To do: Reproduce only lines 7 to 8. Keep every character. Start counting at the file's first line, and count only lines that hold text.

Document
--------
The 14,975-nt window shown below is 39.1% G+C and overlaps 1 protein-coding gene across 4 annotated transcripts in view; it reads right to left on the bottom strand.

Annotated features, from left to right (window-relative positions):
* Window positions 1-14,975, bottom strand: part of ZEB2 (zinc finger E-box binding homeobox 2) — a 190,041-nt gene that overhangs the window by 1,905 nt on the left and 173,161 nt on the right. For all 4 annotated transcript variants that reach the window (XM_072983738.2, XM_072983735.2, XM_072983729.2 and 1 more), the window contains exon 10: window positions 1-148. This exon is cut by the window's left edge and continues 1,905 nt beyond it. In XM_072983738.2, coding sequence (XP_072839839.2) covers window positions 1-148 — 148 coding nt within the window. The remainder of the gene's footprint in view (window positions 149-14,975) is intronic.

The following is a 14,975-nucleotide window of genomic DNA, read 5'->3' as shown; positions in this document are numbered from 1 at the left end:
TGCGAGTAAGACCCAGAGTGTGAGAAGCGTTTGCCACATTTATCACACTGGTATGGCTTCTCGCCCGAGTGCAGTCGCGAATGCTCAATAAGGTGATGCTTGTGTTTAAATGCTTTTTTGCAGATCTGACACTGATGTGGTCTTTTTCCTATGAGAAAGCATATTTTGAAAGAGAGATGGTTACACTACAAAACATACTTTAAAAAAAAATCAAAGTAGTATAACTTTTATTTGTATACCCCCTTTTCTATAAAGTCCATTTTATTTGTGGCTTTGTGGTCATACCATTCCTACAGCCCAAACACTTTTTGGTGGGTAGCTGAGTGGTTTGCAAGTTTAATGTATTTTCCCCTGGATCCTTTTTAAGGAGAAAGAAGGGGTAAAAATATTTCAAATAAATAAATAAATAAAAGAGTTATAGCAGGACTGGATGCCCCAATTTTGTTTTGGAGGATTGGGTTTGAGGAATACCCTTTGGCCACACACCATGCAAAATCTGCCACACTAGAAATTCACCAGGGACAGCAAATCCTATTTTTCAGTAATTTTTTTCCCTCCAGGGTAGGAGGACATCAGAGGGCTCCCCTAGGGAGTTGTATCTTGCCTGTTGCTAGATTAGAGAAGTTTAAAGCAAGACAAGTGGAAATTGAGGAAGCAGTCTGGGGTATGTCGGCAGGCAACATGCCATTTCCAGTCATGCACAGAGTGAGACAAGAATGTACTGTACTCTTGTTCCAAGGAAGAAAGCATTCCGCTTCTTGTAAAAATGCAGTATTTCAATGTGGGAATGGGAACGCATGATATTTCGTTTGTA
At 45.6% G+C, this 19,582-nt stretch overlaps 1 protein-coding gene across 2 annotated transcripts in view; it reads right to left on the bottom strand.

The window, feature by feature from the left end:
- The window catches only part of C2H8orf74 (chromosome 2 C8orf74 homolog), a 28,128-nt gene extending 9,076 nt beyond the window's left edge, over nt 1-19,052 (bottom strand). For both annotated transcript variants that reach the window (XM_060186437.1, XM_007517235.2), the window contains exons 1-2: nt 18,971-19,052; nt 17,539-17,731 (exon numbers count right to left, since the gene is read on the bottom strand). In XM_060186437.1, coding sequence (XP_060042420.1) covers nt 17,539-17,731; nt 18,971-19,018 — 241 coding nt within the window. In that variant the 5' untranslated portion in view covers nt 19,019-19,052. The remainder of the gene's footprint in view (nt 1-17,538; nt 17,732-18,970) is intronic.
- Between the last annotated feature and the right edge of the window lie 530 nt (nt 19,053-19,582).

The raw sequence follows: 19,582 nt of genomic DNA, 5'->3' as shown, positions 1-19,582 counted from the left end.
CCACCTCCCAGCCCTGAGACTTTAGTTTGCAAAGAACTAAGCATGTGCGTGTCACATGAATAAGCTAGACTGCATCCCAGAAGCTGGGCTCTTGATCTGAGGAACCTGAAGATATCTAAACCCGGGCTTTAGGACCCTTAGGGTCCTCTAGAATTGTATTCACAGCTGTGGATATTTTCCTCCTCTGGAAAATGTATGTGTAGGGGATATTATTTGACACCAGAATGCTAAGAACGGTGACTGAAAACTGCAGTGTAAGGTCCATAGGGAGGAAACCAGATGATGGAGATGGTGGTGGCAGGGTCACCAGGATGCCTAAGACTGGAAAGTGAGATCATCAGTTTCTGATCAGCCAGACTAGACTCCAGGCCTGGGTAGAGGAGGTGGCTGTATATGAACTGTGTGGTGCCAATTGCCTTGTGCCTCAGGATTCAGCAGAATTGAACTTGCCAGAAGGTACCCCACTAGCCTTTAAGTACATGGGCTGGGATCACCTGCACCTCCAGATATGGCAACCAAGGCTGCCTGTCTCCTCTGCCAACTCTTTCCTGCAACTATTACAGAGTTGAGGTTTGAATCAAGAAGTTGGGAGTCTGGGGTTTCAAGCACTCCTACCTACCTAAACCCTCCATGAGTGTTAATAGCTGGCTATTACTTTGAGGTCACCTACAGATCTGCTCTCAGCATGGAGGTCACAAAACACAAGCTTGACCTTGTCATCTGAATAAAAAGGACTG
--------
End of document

The window, feature by feature from the left end:
- The window catches only part of C2H8orf74 (chromosome 2 C8orf74 homolog), a 28,128-nt gene extending 9,076 nt beyond the window's left edge, over nt 1-19,052 (bottom strand). For both annotated transcript variants that reach the window (XM_060186437.1, XM_007517235.2), the window contains exons 1-2: nt 18,971-19,052; nt 17,539-17,731 (exon numbers count right to left, since the gene is read on the bottom strand). In XM_060186437.1, coding sequence (XP_060042420.1) covers nt 17,539-17,731; nt 18,971-19,018 — 241 coding nt within the window. In that variant the 5' untranslated portion in view covers nt 19,019-19,052. The remainder of the gene's footprint in view (nt 1-17,538; nt 17,732-18,970) is intronic.